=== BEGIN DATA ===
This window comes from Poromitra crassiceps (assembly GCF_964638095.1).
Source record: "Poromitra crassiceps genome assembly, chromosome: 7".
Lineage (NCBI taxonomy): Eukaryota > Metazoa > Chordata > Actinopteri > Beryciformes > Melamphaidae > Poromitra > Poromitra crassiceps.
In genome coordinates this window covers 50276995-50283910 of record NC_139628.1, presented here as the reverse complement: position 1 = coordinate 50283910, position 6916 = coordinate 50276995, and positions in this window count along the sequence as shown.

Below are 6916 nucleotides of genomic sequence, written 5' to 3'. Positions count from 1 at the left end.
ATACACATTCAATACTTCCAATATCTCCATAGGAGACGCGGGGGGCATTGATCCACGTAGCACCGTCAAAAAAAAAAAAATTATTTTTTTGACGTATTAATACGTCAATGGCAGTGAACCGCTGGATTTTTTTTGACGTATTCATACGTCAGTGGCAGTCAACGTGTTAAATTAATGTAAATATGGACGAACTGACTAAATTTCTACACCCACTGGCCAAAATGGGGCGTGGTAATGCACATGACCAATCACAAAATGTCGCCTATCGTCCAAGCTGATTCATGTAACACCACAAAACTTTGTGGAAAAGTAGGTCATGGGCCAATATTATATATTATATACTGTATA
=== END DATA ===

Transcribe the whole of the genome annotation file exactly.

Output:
This window comes from Poromitra crassiceps (assembly GCF_964638095.1).
Source record: "Poromitra crassiceps genome assembly, chromosome: 7".
Lineage (NCBI taxonomy): Eukaryota > Metazoa > Chordata > Actinopteri > Beryciformes > Melamphaidae > Poromitra > Poromitra crassiceps.
In genome coordinates this window covers 50276995-50283910 of record NC_139628.1, presented here as the reverse complement: position 1 = coordinate 50283910, position 6916 = coordinate 50276995, and positions in this window count along the sequence as shown.

Below are 6916 nucleotides of genomic sequence, written 5' to 3'. Positions count from 1 at the left end.
ATACACATTCAATACTTCCAATATCTCCATAGGAGACGCGGGGGGCATTGATCCACGTAGCACCGTCAAAAAAAAAAAAATTATTTTTTTGACGTATTAATACGTCAATGGCAGTGAACCGCTGGATTTTTTTTGACGTATTCATACGTCAGTGGCAGTCAACGTGTTAAATTAATGTAAATATGGACGAACTGACTAAATTTCTACACCCACTGGCCAAAATGGGGCGTGGTAATGCACATGACCAATCACAAAATGTCGCCTATCGTCCAAGCTGATTCATGTAACACCACAAAACTTTGTGGAAAAGTAGGTCATGGGCCAATATTATATATTATATACTGTATA